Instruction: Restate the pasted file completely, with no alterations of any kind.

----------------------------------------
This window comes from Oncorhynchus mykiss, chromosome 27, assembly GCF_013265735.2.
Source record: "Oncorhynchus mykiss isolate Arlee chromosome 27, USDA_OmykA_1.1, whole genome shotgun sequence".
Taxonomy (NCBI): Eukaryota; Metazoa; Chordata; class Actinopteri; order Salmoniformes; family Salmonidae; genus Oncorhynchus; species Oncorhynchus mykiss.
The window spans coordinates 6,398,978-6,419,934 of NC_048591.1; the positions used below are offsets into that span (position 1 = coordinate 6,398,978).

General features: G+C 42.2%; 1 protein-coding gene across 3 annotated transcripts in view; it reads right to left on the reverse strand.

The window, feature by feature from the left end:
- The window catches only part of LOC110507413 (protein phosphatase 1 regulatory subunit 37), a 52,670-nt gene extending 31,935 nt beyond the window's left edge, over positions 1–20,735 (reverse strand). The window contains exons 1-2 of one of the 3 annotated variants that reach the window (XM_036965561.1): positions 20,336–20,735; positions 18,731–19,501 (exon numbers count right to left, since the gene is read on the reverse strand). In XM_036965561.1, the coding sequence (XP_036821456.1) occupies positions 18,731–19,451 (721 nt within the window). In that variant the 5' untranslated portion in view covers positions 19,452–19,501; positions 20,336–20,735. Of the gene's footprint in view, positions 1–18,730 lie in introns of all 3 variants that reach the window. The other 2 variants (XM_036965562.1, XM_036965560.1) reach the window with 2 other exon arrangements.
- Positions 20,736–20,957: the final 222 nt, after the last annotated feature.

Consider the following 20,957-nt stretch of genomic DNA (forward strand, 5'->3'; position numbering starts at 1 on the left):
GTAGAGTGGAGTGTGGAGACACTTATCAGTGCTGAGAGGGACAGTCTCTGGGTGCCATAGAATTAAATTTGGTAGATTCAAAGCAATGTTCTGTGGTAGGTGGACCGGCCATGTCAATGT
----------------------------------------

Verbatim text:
This window comes from Oncorhynchus mykiss, chromosome 27, assembly GCF_013265735.2.
Source record: "Oncorhynchus mykiss isolate Arlee chromosome 27, USDA_OmykA_1.1, whole genome shotgun sequence".
Taxonomy (NCBI): Eukaryota; Metazoa; Chordata; class Actinopteri; order Salmoniformes; family Salmonidae; genus Oncorhynchus; species Oncorhynchus mykiss.
The window spans coordinates 6,398,978-6,419,934 of NC_048591.1; the positions used below are offsets into that span (position 1 = coordinate 6,398,978).

General features: G+C 42.2%; 1 protein-coding gene across 3 annotated transcripts in view; it reads right to left on the reverse strand.

The window, feature by feature from the left end:
- The window catches only part of LOC110507413 (protein phosphatase 1 regulatory subunit 37), a 52,670-nt gene extending 31,935 nt beyond the window's left edge, over positions 1–20,735 (reverse strand). The window contains exons 1-2 of one of the 3 annotated variants that reach the window (XM_036965561.1): positions 20,336–20,735; positions 18,731–19,501 (exon numbers count right to left, since the gene is read on the reverse strand). In XM_036965561.1, the coding sequence (XP_036821456.1) occupies positions 18,731–19,451 (721 nt within the window). In that variant the 5' untranslated portion in view covers positions 19,452–19,501; positions 20,336–20,735. Of the gene's footprint in view, positions 1–18,730 lie in introns of all 3 variants that reach the window. The other 2 variants (XM_036965562.1, XM_036965560.1) reach the window with 2 other exon arrangements.
- Positions 20,736–20,957: the final 222 nt, after the last annotated feature.

Consider the following 20,957-nt stretch of genomic DNA (forward strand, 5'->3'; position numbering starts at 1 on the left):
GTAGAGTGGAGTGTGGAGACACTTATCAGTGCTGAGAGGGACAGTCTCTGGGTGCCATAGAATTAAATTTGGTAGATTCAAAGCAATGTTCTGTGGTAGGTGGACCGGCCATGTCAATGT